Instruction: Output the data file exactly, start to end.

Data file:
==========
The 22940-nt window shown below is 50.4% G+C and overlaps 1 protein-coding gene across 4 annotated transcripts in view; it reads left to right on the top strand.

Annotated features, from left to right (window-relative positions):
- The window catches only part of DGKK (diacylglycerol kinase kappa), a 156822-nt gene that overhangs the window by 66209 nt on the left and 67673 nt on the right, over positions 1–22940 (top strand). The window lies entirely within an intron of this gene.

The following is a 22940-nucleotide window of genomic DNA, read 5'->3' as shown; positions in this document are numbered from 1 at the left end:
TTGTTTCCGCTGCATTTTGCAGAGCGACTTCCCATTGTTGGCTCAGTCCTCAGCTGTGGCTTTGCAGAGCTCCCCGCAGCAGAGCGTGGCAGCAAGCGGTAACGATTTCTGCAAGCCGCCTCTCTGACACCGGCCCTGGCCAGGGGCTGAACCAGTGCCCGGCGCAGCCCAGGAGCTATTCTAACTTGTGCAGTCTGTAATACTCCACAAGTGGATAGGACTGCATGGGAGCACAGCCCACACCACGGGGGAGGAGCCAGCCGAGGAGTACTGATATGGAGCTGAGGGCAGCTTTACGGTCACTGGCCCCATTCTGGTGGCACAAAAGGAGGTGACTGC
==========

The 22940-nt window shown below is 50.4% G+C and overlaps 1 protein-coding gene across 4 annotated transcripts in view; it reads left to right on the top strand.

Annotated features, from left to right (window-relative positions):
- The window catches only part of DGKK (diacylglycerol kinase kappa), a 156822-nt gene that overhangs the window by 66209 nt on the left and 67673 nt on the right, over positions 1–22940 (top strand). The window lies entirely within an intron of this gene.

The following is a 22940-nucleotide window of genomic DNA, read 5'->3' as shown; positions in this document are numbered from 1 at the left end:
TTGTTTCCGCTGCATTTTGCAGAGCGACTTCCCATTGTTGGCTCAGTCCTCAGCTGTGGCTTTGCAGAGCTCCCCGCAGCAGAGCGTGGCAGCAAGCGGTAACGATTTCTGCAAGCCGCCTCTCTGACACCGGCCCTGGCCAGGGGCTGAACCAGTGCCCGGCGCAGCCCAGGAGCTATTCTAACTTGTGCAGTCTGTAATACTCCACAAGTGGATAGGACTGCATGGGAGCACAGCCCACACCACGGGGGAGGAGCCAGCCGAGGAGTACTGATATGGAGCTGAGGGCAGCTTTACGGTCACTGGCCCCATTCTGGTGGCACAAAAGGAGGTGACTGC